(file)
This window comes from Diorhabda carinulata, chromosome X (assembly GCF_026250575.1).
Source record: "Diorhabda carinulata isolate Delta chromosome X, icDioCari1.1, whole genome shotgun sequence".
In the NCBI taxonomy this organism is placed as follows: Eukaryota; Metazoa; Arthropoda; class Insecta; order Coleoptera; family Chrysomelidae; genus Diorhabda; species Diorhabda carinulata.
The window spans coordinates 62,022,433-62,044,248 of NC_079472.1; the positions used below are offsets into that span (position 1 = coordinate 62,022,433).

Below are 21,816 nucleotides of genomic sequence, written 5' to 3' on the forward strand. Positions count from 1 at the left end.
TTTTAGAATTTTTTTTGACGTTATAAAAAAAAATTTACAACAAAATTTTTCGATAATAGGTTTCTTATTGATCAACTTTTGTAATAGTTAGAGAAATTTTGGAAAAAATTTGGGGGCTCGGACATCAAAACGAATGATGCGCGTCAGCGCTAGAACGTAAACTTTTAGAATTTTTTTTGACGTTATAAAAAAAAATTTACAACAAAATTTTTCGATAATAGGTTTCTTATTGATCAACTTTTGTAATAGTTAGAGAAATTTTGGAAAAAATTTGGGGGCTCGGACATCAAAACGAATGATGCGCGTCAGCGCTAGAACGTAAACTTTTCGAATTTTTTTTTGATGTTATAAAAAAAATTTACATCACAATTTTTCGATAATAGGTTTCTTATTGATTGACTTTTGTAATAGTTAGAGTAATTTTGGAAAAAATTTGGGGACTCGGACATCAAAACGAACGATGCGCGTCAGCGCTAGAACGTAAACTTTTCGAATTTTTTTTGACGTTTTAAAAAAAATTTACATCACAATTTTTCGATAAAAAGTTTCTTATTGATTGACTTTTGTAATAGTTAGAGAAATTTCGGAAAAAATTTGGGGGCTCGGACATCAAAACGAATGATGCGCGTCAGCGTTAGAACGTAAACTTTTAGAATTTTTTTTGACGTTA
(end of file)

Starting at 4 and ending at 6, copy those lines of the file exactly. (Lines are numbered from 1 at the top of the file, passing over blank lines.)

The window spans coordinates 62,022,433-62,044,248 of NC_079472.1; the positions used below are offsets into that span (position 1 = coordinate 62,022,433).

Below are 21,816 nucleotides of genomic sequence, written 5' to 3' on the forward strand. Positions count from 1 at the left end.
TTTTAGAATTTTTTTTGACGTTATAAAAAAAAATTTACAACAAAATTTTTCGATAATAGGTTTCTTATTGATCAACTTTTGTAATAGTTAGAGAAATTTTGGAAAAAATTTGGGGGCTCGGACATCAAAACGAATGATGCGCGTCAGCGCTAGAACGTAAACTTTTAGAATTTTTTTTGACGTTATAAAAAAAAATTTACAACAAAATTTTTCGATAATAGGTTTCTTATTGATCAACTTTTGTAATAGTTAGAGAAATTTTGGAAAAAATTTGGGGGCTCGGACATCAAAACGAATGATGCGCGTCAGCGCTAGAACGTAAACTTTTCGAATTTTTTTTTGATGTTATAAAAAAAATTTACATCACAATTTTTCGATAATAGGTTTCTTATTGATTGACTTTTGTAATAGTTAGAGTAATTTTGGAAAAAATTTGGGGACTCGGACATCAAAACGAACGATGCGCGTCAGCGCTAGAACGTAAACTTTTCGAATTTTTTTTGACGTTTTAAAAAAAATTTACATCACAATTTTTCGATAAAAAGTTTCTTATTGATTGACTTTTGTAATAGTTAGAGAAATTTCGGAAAAAATTTGGGGGCTCGGACATCAAAACGAATGATGCGCGTCAGCGTTAGAACGTAAACTTTTAGAATTTTTTTTGACGTTA